5 Rights of Medication Administration

When you go to a doctor’s office, clinic, or hospital you expect safely and correctly administered medication.  This is an expectation not only supported but mandated by the Food and Drug Administration (FDA).  These strict regulations require the tracking of medication as it is distributed and administered to patients.

In February 2004, the FDA made barcodes central to their drug regulation by requiring a barcode be placed on the medication.   At a minimum, the barcode must include the National Drug Code (NDC) number – which contains the name of the medication, dosage, and the drug company producing the medication.  Effective barcoding prevents serious medical errors and reduces mortality rates – since 2010, one study found that barcode use prevented about 90,000 errors each year and reduced the mortality rate by 20%.  Barcode use also helps nurses and doctors fulfill the “five rights” of medication management: right patient, right medication, right dose, right time, and right route of administration.

  • Right Patient

The National Patient Safety Goals (NPSG) of 2013 set “identify patients correctly” as its first goal – a top goal since 2003.  Compliance with this patient ID goal requires at least two patient identifiers be used any time blood samples are taken or when medication is administered.  Clinics and hospitals utilizing a barcode system can easily provide new patients a uniquely barcoded wristband with those two identifiers.

Case Study:
Jefferson, Indiana’s Clark Memorial Hospital began a barcode initiative to reduce medication errors.  Their first step was to generate patient wristbands.  The barcodes on the wristband are then connected to that patient’s records within their patient tracking system.  All medication orders are added to the medical record – effectively linking the patient’s barcodes with the medication’s barcode.

  • Right Medication, Right Time, Right Dose & Right Route

Before any medication is administered, the patient’s unique barcode is scanned to access the medical record.  The nurse or physician then scans the medication’s barcode.  The software application compares the medication to the information in the patient’s record.  This comparison allows for medication verification: type, time, dosage, and route.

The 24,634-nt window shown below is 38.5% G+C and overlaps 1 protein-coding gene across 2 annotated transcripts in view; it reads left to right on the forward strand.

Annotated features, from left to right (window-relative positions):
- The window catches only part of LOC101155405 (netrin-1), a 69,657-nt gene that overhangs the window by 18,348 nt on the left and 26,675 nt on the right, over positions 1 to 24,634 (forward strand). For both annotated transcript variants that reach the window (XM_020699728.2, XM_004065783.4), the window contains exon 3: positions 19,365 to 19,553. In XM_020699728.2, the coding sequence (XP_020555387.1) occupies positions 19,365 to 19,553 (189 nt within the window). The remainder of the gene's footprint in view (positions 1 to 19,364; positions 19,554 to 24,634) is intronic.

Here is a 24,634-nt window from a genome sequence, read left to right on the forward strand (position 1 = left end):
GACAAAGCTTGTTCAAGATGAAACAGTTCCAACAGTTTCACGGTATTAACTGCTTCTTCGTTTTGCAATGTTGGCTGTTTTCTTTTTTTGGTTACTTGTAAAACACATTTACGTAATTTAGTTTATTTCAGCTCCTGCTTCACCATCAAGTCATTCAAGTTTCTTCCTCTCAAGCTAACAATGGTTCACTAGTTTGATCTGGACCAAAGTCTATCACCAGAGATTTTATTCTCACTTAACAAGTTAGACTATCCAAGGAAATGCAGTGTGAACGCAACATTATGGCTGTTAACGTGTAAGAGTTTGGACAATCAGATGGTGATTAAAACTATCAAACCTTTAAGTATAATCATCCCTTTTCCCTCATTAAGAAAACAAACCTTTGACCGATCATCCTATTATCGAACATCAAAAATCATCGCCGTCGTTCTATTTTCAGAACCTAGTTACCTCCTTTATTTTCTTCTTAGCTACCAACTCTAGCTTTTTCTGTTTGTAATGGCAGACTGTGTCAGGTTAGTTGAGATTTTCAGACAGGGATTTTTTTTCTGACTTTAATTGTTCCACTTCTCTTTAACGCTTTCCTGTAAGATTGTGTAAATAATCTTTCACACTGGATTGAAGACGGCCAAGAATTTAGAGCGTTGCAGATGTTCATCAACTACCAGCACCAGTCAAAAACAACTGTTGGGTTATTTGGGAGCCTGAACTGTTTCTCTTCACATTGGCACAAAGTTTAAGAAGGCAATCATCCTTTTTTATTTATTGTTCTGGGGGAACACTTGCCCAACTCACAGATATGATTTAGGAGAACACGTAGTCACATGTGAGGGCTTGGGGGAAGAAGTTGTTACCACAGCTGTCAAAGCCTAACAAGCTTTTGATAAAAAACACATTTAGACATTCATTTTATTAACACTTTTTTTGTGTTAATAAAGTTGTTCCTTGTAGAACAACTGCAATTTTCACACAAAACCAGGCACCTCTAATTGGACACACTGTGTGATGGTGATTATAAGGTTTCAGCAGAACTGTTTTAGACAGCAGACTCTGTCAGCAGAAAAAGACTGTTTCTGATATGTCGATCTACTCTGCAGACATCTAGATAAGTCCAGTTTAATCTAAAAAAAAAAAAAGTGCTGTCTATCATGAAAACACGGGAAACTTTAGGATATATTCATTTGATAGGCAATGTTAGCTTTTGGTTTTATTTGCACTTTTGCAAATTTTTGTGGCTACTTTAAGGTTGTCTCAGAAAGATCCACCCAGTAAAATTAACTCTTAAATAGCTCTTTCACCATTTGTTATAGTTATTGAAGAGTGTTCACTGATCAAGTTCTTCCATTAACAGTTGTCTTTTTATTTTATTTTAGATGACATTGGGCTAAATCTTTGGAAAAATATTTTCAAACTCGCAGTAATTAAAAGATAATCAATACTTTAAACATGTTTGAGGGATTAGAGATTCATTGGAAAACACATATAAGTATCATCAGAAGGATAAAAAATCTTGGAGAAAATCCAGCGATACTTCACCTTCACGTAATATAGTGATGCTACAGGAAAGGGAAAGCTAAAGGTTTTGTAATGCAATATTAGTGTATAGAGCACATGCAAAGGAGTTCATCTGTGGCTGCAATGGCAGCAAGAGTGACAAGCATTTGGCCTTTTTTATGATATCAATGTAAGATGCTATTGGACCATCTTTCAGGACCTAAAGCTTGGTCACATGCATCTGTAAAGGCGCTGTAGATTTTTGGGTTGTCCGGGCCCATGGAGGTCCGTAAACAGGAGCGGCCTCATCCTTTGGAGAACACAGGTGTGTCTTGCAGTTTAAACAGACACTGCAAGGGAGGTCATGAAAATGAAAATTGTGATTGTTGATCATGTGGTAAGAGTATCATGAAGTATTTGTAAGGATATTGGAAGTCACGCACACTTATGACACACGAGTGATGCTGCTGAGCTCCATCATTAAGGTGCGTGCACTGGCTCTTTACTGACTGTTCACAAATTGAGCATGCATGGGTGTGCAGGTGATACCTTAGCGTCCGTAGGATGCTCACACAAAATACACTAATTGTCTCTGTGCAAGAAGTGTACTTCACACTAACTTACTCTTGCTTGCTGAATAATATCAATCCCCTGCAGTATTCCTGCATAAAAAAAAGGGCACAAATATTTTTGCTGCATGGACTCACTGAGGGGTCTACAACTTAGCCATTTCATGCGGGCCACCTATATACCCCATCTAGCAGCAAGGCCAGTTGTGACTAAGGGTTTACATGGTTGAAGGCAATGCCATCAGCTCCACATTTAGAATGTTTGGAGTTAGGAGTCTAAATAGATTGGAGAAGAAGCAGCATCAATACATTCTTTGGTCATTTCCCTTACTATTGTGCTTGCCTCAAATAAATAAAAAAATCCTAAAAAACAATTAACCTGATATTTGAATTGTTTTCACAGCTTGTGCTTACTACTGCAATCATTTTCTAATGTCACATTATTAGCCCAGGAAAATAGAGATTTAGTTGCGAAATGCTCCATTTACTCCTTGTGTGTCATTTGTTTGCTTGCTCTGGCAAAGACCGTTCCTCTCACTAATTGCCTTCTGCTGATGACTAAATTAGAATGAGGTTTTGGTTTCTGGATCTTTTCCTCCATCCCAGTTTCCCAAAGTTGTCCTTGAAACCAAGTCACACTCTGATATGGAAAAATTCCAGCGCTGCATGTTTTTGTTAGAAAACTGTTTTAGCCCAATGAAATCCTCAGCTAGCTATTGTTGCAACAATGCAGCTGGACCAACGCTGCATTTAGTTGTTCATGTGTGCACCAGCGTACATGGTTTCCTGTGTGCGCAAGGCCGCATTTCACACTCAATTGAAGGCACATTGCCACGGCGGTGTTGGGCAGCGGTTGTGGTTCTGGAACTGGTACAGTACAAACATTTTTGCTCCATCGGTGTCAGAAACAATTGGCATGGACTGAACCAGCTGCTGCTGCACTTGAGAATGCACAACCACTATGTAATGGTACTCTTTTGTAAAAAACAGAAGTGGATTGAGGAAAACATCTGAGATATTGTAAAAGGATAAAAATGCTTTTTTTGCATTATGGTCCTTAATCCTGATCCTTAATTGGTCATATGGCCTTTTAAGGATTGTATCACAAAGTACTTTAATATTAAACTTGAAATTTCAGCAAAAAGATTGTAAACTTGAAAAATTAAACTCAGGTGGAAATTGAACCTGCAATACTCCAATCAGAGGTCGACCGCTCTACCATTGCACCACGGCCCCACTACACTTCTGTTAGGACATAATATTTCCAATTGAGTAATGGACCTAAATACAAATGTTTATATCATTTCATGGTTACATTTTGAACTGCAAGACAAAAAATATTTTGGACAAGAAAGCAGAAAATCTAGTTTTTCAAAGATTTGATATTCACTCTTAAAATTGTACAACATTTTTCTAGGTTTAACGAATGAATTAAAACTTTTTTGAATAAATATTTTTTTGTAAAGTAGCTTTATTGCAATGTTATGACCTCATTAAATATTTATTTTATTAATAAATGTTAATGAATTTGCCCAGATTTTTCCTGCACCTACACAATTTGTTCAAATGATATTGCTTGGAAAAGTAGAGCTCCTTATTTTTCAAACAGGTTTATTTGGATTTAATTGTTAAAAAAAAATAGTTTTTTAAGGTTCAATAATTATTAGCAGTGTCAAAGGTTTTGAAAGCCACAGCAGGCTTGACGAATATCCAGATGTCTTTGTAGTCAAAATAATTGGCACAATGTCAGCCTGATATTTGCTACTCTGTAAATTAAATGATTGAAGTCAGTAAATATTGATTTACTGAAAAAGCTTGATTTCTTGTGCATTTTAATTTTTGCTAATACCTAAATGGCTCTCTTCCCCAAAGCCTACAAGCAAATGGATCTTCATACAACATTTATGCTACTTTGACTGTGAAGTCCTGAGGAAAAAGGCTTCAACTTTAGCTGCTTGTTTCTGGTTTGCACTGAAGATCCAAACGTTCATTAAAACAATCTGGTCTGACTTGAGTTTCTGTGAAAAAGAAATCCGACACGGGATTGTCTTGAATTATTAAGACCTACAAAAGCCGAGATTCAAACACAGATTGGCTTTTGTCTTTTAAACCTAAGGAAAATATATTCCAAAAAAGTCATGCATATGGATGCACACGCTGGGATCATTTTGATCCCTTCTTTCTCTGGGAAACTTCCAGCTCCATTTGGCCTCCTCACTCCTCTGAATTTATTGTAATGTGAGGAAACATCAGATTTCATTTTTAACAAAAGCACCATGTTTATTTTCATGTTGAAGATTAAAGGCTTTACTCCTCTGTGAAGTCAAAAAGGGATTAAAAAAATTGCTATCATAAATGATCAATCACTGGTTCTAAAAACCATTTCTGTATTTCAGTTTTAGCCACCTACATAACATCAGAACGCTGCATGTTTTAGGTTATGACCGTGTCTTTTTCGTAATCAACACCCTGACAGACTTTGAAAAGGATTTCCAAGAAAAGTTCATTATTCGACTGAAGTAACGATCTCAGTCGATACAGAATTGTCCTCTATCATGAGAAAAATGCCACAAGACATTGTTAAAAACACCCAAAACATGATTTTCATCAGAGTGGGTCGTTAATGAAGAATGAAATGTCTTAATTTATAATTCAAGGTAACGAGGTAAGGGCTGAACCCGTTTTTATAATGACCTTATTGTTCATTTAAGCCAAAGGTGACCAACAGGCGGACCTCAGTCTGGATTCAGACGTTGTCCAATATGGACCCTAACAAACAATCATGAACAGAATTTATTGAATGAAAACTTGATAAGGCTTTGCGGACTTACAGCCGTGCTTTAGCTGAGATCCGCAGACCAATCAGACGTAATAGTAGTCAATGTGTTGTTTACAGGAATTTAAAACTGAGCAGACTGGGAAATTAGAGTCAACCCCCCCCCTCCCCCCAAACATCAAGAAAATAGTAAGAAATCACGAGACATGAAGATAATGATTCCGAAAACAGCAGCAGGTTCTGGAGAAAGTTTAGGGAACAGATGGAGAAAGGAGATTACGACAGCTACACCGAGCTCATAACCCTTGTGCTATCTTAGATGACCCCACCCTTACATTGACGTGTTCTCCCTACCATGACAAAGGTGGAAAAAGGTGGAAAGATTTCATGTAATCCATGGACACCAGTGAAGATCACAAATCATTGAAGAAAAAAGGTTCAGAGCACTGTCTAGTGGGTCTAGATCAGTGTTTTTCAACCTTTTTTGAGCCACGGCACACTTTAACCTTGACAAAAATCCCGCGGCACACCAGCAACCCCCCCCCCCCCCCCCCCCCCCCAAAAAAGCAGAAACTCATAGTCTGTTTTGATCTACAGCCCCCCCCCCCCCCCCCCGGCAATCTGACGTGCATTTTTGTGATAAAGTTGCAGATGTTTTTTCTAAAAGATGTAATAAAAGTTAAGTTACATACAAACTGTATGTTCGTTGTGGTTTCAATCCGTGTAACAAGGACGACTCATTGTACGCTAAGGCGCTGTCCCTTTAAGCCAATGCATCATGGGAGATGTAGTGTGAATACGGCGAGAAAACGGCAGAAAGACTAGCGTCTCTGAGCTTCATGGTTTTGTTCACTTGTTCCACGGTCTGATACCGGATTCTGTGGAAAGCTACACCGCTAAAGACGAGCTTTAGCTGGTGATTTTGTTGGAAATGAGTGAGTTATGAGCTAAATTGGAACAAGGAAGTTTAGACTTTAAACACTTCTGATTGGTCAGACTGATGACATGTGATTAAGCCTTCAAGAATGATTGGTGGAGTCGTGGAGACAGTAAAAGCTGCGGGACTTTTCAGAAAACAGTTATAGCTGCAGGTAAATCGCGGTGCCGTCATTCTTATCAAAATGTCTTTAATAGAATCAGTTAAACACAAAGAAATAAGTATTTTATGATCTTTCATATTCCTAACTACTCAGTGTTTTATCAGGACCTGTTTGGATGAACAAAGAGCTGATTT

According to a study performed by the Archives of Internal Medicine, approximately one in five doses of medication administered in hospitals is given in error.  Many patient tracking applications – in conjunction with barcodes – utilize an alert system to prevent these errors.  Alerts range from reminders to administer medication, collect specimens, or check vital signs to bedside alerts that a medication, dosage, or delivery route is incorrect for the patient.

Error Rates (Balas 2004): Wrong time – 33.6% | Wrong dosage – 24.1% | Wrong Drug – 17.2%

The FDA estimated that the use of an automated tracking application would intercept 50% of all medication administration errors when combined with its barcode mandate.  For example, the Department of Veteran Affairs (VA) uses barcodes nationally within their hospitals; their VA medical center in Topeka, Kansas, reported an 86% reduction of medication errors over a nine-year period due to barcode use.

  • Right Direction, Wrong Implementation

Although the FDA mandates barcodes be placed on medications, they have not mandated the legibility of those barcodes or the symbology that is used.  Unfortunately, many clinics and hospitals are now faced with the task of relabeling any medication with an illegible barcode.

Labeling software that produces both 1D linear barcodes and 2D barcodes allows flexibility when designing and printing both patient and medication barcodes.  Vial medications, due to small size and curvature, frequently require smaller labels.  Additionally, those vials with 1D linear barcodes are often illegible because of the curvature.  Disposing of expensive medication because of an illegible barcode is an unnecessary and easily avoided expense.

Case Study:
Clark Memorial Hospital relabeled their Patient Control Anesthesia medication cartridges with barcodes readable by the hospital’s Smart IV Pumps.  The medication cartridge inserted into the IV pump includes a new barcode that, when scanned, crosschecks the drug and assures compatibility with the type of medication being dispensed.  As stated by Clark’s Pharmacy Systems Administrator, Gary Pollock, “The WaspLabeler +2D barcode Labeling Software is great.  It saves us money and time, and it will have an impact on decreasing medication administration errors and will improve patient safety.”

Although relabeling does involve an initial investment (software/labels/printers), the benefits save money over time, ensure efficiency, comply with federal regulations, and, most importantly, protect patients by meeting the five rights of medication administration.

VN:F [1.9.22_1171]

Rate this article

Rating: 4.0/5 (3 votes cast)
5 Rights of Medication Administration, 4.0 out of 5 based on 3 ratings
Brian Sutter

Brian Sutter

Director of Marketing at Wasp Barcode
Brian Sutter is the Director of Marketing at Wasp, responsible for the development and execution of the company’s marketing strategy. His role encompasses brand management, direct and channel marketing, public relations, advertising, and social media. He also writes and speaks on topics related to helping small business owners grow their business and improve operational efficiency.
Brian Sutter
Brian Sutter